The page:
Brian Spence *
One of the great tangential tragedies arising from the COVID-19 pandemic is its deleterious impact on some children’s education. Nations all around the world are scrambling to get their children back to some semblance of normality, so they can catch up on all the learning lost to forced school closures. Often, they are also pondering the glaring gap between institutions the crisis has exposed.
Reading reports from back home, it seems that a chasm has opened up between private schools and some of the state sector. While the former has adapted extremely well to online learning, the latter seems to have let many children down. Full timetables of live digital teaching stand in stark contrast to children who have often had very little teacher contact in recent months.
Technological capabilities are of course a big part of the picture, but so too is the commercial imperative private schools are working under. Competition is fierce and so these schools know they have to go on delivering despite the circumstances. Indeed, many have really taken this as their time to shine. As a result, growing numbers of parents are seeing that investing in premium education for their children is well worth it.
Turning closer to home, we hear that some of Việt Nam’s international bilingual schools have been experiencing a tough time. Uncertainty in the lives of parents naturally means enrolment has taken a dip and hit the finances of schools. But those able to survive this downturn are set to really thrive.
The onward march of globalisation has seen international schools flourish around the world, their number growing fourfold to 10,883 between the millennium and last year, according to ISC Research. The number of schools in the pipeline meant that a further almost-doubling of the number of schools, students and staff was predicted by 2029.
In the short term, we probably are looking at muted international mobility – although if one were thinking of relocating, Việt Nam’s near-perfect record in handling the pandemic would make it an excellent candidate. But even if the expat market does weaken, the best international schools are still well-positioned for growth.
The reason, of course, is domestic demand. Just as in the West, parents in Việt Nam are keener than ever to invest in top-quality schooling, even quite modest levels of wealth.
Experts agree that a large proportion of international schools’ growth is driven by locals today as parents increasingly recognise the manifold benefits of this approach.
Southeast Asia is a particular growth hotspot for international schools, particularly in countries with growing middle class and high net worth populations – like Việt Nam. The resulting competition is having a virtuous circle effect, raising still further already very high standards in offerings and attainment. The academic and extracurricular excellence on show really is a joy to see.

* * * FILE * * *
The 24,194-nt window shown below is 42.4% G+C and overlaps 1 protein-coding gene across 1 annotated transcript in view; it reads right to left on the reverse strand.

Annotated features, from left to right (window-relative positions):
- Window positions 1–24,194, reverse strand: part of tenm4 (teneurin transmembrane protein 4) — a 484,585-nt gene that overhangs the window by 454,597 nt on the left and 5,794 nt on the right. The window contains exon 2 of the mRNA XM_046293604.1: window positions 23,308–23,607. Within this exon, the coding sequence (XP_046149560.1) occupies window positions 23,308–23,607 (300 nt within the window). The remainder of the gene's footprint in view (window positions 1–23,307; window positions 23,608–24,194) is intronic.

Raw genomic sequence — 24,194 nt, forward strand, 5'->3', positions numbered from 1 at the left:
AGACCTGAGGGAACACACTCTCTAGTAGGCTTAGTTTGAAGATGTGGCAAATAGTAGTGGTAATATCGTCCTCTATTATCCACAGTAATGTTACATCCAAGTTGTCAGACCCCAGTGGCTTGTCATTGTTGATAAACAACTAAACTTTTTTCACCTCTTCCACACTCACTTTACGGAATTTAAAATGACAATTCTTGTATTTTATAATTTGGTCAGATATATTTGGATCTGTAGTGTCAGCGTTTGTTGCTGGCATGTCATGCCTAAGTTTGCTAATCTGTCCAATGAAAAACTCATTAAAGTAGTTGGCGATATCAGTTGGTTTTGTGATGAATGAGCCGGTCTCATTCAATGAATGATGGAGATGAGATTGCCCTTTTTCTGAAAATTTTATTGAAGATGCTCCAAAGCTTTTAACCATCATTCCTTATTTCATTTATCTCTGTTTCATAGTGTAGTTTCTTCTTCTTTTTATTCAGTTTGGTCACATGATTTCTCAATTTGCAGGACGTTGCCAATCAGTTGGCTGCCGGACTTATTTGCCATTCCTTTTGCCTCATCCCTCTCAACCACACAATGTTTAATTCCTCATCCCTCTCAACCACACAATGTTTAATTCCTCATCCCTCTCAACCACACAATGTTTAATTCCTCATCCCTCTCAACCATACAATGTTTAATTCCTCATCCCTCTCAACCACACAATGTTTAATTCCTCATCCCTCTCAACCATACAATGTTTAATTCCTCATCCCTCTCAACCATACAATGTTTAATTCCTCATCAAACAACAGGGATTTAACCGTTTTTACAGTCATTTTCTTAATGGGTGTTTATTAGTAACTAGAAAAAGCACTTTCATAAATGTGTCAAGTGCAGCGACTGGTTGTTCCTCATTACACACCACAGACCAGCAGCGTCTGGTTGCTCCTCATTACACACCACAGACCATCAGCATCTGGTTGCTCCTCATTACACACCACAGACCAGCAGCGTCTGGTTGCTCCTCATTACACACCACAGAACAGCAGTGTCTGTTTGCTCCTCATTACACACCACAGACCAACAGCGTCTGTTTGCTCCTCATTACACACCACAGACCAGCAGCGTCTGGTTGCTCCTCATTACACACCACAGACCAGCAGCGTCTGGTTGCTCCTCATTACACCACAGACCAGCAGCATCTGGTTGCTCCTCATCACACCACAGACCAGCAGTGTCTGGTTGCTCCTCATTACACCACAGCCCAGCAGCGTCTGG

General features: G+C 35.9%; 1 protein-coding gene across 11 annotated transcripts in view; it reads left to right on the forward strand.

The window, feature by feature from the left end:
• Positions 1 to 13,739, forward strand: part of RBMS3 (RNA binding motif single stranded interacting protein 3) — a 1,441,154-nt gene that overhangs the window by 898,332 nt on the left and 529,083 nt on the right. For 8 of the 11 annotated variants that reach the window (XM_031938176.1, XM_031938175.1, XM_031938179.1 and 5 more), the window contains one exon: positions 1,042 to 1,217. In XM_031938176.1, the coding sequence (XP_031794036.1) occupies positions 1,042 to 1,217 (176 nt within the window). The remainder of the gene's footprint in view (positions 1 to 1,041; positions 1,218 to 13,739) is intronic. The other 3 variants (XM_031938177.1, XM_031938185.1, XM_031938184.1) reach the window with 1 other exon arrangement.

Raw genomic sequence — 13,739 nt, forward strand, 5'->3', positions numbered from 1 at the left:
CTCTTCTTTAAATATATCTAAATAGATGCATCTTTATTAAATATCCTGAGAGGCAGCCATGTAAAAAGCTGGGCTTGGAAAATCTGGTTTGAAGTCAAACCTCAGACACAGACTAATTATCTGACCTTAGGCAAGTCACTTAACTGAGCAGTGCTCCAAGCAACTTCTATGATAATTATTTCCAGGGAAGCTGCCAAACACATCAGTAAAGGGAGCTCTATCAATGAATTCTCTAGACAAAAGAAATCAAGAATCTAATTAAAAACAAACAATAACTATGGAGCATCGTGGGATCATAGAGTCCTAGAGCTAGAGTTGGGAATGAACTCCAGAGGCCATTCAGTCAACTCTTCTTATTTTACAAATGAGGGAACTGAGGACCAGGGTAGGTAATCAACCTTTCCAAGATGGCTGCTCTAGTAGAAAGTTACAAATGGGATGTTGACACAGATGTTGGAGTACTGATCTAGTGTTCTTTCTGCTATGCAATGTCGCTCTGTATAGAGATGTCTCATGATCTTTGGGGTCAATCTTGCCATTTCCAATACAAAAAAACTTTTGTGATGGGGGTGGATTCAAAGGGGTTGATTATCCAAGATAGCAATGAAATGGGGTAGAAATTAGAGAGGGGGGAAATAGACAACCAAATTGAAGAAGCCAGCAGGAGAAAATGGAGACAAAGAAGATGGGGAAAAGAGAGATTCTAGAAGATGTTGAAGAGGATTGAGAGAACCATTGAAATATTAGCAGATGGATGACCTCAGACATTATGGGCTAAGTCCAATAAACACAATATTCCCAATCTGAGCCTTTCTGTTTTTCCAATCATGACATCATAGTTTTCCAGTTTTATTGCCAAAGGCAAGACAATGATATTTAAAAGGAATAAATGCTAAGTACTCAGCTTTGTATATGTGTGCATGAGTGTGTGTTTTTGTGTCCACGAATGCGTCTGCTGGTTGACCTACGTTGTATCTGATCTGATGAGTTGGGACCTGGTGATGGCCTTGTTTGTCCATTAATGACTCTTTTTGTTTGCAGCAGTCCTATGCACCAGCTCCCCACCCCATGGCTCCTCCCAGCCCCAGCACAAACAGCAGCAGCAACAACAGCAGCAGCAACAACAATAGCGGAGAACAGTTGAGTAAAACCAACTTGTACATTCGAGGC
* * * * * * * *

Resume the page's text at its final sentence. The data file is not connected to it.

Our financial planning service is often focused around investing for private schooling at a bilingual English-Vietnamese school (and then university fees, potentially at an international institution). This may not be cheap, but parents rightly see the value of globally recognised qualifications and bilingualism in the world’s 'lingua franca' of the business world as a key building block in their children’s financial security.
Indeed, having a reliable route into world-famous universities is almost invaluable, and hard-working Vietnamese students are most welcome anywhere. Advising on this front is another of our fast-growing specialities - and one of the most rewarding.
From the conversations I’ve been having, Vietnamese parents are clearly thinking big when it comes to their children’s education and prospects. But they aren’t necessarily spending as big as you might think. Locals tend to be more price-sensitive (not to mention able to ‘shop around’) and so can exert considerable downward pressure on fees.
This makes the international school sector a very exciting one, but also one that needs to rapidly evolve to prevailing trends. We could see a lot more M&A as institutions seek economies of scale and we foresee the emergence of some highly sophisticated – and highly profitable –organisations as a result.
More than anything, we expect to see education continuing to be one of our most important investment themes. For both business tycoons and parents alike, education is being seen as a chance to create real, long-term value. This is one story I particularly like espousing, so please do get in touch if high-value education is a topic close to your heart.
* Brian Spence is managing partner of S&P Investments. He has over 35 years of experience in the UK financial services industry as an investment manager, financial planner and M&A specialist. He is a regular contributor to the UK financial press and has a deep understanding of the financial services community. Brian’s column will reflect on all the challenges and opportunities within the Vietnamese market, bringing a fresh perspective to today’s hottest issues. The columnist’s email address is email@example.com.